Common Questions

Jun 7, 2016 3:00:00 PM



Let’s face it, buying into and implementing an Advanced Planning and Scheduling (APS) System is not a light decision to make. We, at PlanetTogether, want to show you the way to do it smoothly and without too much of the hassle or risk you may experience otherwise.

So, what are some of the problems/challenges when implementing planning and scheduling software?

Let’s talk about time. How long will it take to implement APS? Will it take too long? Will it take forever? You’re not alone if you’re wondering about this, but the answer is no, it won’t take too long and it will definitely not take forever. There will be a feasible timeline, usually around 2 to 3 months when you dedicate a few hours per week to the project. The key, is good project and scope management in which the client, meaning you, knows exactly what data they want and is able to focus on critical details first. We believe that when you try to tackle too much at a time, the timeline grows longer and more complex, and it may slow down the results you desperately seek. By focusing on the critical few objectives you can ensure you’ll meet them as fast as possible. For more on timelines and APS click here.

Now that we have taken care of how long it takes to implement a scheduling software, we can move on to integrating APS to an existing ERP system. They key thing to keep in mind is that if your ERP system has a database, an API or can export data to a file then integration will be possible. It’s actually also very common for APS to be pre-integrated to an ERP system which will speed the launch time, requiring only configurations to adapt to your special needs. Read more on transitioning from old software to APS here.

When implementing a planning software you’ll wonder can APS mimic my environment? How long will it take to reschedule if something needs adjusting like when a machine fails? These are natural things to wonder about when you work with capacity planning and change management. It is important for you to know about the top 5 constraints we encounter when working with APS. First is modeling machine constraints, then labor constraints, tooling constraints, material constraints and lastly, flow constraints. We encounter more complexity around machines, labor and flow, but regardless, it is a joint effort between vendor and client to identify these early and arrive at an effective solution. We think the only way to really know whether an APS system can realistically create schedules for your business it to prove it out. That’s why we recommend a “proof of concept” project as the place to start. This way, you can invest minimal time, but enough to know if the solution will really work for you -- and to ensure it’s easy to use.

Prior to trying a system in a hands-on proof-of-concept, you may wonder how complex APS is. Is production planning too confusing? Will my employees find APS hard to use? Since your production process has many nuances, your APS will have to be flexible enough to accommodate your needs. This implies a certain level of complexity. The good news, however, is that most of the complexity is in the setup rather than the use of the system -- as long as it has the flexibility to manage your production constraints automatically. So it’s important that your vendor can demonstrate an ability to setup the system to simulate your business, thus making it easy for the system’s users. We do want to be clear: your planners who use the system do need to like computers and use computers regularly to be able to succeed when using APS. The process also needs to involve your scheduler from the beginning, and it will be this person who motivates the team and manages the use of your APS.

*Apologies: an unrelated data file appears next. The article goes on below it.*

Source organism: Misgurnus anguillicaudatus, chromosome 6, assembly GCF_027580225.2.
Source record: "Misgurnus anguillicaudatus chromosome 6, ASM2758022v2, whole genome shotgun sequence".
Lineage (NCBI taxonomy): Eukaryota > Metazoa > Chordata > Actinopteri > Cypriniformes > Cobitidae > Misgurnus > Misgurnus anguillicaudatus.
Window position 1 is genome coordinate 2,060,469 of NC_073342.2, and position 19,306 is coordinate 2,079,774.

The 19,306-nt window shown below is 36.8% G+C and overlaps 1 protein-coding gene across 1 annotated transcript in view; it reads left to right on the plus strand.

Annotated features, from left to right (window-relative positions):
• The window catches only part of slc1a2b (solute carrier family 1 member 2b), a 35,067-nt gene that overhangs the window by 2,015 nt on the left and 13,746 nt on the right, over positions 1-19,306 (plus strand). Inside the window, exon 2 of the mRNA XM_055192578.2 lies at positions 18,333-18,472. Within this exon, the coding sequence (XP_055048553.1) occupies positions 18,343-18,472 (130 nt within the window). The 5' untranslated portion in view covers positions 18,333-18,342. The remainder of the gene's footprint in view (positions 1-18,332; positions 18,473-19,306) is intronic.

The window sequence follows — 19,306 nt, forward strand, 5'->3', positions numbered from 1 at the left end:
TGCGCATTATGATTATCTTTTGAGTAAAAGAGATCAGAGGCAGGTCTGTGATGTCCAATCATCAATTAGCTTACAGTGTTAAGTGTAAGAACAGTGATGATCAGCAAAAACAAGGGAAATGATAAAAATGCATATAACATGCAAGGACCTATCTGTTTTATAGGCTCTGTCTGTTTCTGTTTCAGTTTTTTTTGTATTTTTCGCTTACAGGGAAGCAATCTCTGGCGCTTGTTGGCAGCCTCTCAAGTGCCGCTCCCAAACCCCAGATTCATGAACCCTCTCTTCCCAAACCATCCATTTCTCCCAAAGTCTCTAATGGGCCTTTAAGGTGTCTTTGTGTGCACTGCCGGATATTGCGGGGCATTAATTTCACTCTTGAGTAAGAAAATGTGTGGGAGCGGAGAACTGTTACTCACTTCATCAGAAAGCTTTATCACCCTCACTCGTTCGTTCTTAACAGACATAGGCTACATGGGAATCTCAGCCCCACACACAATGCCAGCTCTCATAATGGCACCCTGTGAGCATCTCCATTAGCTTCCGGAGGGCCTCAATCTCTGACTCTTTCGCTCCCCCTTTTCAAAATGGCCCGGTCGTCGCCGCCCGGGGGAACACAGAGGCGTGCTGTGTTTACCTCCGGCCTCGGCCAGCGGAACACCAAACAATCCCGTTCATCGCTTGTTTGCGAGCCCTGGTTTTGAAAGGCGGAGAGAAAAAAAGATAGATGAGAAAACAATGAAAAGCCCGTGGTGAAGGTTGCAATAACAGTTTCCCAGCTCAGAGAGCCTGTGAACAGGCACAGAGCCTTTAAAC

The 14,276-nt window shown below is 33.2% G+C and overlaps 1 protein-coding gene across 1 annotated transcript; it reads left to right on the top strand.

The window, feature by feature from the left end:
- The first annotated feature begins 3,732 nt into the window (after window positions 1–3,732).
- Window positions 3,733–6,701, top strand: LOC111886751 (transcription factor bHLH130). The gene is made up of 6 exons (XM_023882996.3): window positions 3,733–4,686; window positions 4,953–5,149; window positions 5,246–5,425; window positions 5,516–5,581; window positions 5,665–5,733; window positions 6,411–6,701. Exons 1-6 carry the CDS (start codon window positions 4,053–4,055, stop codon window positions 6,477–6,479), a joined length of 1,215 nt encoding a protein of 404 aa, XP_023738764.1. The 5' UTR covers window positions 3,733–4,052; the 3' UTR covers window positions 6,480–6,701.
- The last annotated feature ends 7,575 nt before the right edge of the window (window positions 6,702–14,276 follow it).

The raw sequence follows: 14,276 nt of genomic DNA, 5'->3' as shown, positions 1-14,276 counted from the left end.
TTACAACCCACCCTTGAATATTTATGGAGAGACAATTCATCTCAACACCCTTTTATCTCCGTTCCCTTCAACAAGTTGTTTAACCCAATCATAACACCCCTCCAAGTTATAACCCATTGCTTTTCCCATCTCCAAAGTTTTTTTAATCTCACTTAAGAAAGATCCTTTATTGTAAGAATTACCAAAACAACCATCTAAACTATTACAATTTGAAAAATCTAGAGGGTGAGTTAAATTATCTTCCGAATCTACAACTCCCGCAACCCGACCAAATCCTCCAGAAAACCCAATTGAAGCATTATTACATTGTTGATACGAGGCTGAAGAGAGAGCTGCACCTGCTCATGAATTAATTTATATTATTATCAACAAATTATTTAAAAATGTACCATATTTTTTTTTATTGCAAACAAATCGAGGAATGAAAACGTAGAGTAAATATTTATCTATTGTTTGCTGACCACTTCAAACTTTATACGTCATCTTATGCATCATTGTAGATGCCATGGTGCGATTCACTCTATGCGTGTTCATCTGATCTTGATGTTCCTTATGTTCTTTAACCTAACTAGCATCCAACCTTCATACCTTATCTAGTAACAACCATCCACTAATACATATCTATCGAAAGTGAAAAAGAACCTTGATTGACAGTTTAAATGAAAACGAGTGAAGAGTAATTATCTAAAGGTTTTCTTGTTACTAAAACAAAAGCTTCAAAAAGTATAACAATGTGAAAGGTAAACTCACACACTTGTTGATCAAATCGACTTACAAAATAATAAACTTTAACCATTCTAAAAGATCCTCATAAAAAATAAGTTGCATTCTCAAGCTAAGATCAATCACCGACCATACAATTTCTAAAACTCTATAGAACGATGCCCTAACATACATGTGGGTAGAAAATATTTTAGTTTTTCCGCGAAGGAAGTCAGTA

You may also ask yourself about upgrading. Will upgrading my APS disrupt my ERP or vice versa? Upgrading is almost always a simple step, there will usually be a simple wizard to guide you through it. Even so, to ensure stability of any production system it’s ideal to install upgrades in a test environment where the users can try out the new version before cutting over. Keep in mind that when you work with APS, unlike an ERP software, you’ll have far fewer users and so upgrading the advance scheduling software won’t affect many employees’ routines and tasks. Less users means less training and thus upgrading is easier. Many systems these days also offer self-upgrading clients so it’s just a matter of installing a new version on your server and the clients upgrade automatically. Find out more on user management here.

Finally, we arrive at one of the reasons why you choose APS in the first place: to manage lots of data. You will wonder, do we have the data that we need? Think back to those constraints, those are your guide into defining what data you need. Once you know your constraints, you can model your APS scenarios to these and it becomes very clear what data to import. Some of the common things missing in the beginning will be setup times, and machine and employee detailed capabilities. However, when you try the proof of concept, you find out the data that is most critical to you and your company’s needs. Use these critical data points to begin with. You can always add over time, but trying to tackle too much from the start will most likely cause delays and higher complexity. If you want to read more on realistic schedules and data, click here.

Topics: capacity planning, production planning, users, project management, ERP, APS



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